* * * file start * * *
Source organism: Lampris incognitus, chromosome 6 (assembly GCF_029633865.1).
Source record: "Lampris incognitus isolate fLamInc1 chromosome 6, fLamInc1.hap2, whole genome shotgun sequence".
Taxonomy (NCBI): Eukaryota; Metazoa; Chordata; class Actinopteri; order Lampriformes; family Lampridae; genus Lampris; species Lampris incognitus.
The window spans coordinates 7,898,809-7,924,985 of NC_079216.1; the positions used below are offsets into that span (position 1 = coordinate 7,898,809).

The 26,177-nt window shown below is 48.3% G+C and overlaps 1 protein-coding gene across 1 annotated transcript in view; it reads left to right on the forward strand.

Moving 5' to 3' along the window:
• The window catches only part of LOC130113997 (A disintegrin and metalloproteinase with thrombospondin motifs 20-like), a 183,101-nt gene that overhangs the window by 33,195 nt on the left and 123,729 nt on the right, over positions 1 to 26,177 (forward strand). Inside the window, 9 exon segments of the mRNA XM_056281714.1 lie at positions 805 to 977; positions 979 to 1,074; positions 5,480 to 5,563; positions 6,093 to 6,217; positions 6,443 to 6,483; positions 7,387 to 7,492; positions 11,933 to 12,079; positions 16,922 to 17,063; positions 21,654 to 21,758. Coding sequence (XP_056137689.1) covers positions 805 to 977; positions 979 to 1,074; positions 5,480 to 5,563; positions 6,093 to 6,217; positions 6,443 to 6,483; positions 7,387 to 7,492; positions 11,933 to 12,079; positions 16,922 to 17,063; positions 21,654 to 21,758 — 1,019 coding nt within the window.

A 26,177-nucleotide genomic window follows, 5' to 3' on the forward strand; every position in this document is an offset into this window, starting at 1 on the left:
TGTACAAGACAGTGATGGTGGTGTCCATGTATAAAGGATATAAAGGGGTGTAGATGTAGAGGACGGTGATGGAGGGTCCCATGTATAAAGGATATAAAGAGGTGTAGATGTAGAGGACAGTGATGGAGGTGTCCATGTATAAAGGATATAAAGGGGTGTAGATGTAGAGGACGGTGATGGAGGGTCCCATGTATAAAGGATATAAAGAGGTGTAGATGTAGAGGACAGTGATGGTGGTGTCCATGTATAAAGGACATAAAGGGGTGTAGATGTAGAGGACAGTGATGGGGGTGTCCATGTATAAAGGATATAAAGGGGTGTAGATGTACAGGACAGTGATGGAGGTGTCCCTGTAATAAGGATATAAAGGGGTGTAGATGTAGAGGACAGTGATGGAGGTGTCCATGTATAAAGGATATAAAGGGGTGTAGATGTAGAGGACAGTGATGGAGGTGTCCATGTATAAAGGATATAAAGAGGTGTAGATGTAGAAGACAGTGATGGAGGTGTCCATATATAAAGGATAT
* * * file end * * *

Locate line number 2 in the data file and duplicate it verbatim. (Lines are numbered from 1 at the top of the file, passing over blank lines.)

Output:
Source record: "Lampris incognitus isolate fLamInc1 chromosome 6, fLamInc1.hap2, whole genome shotgun sequence".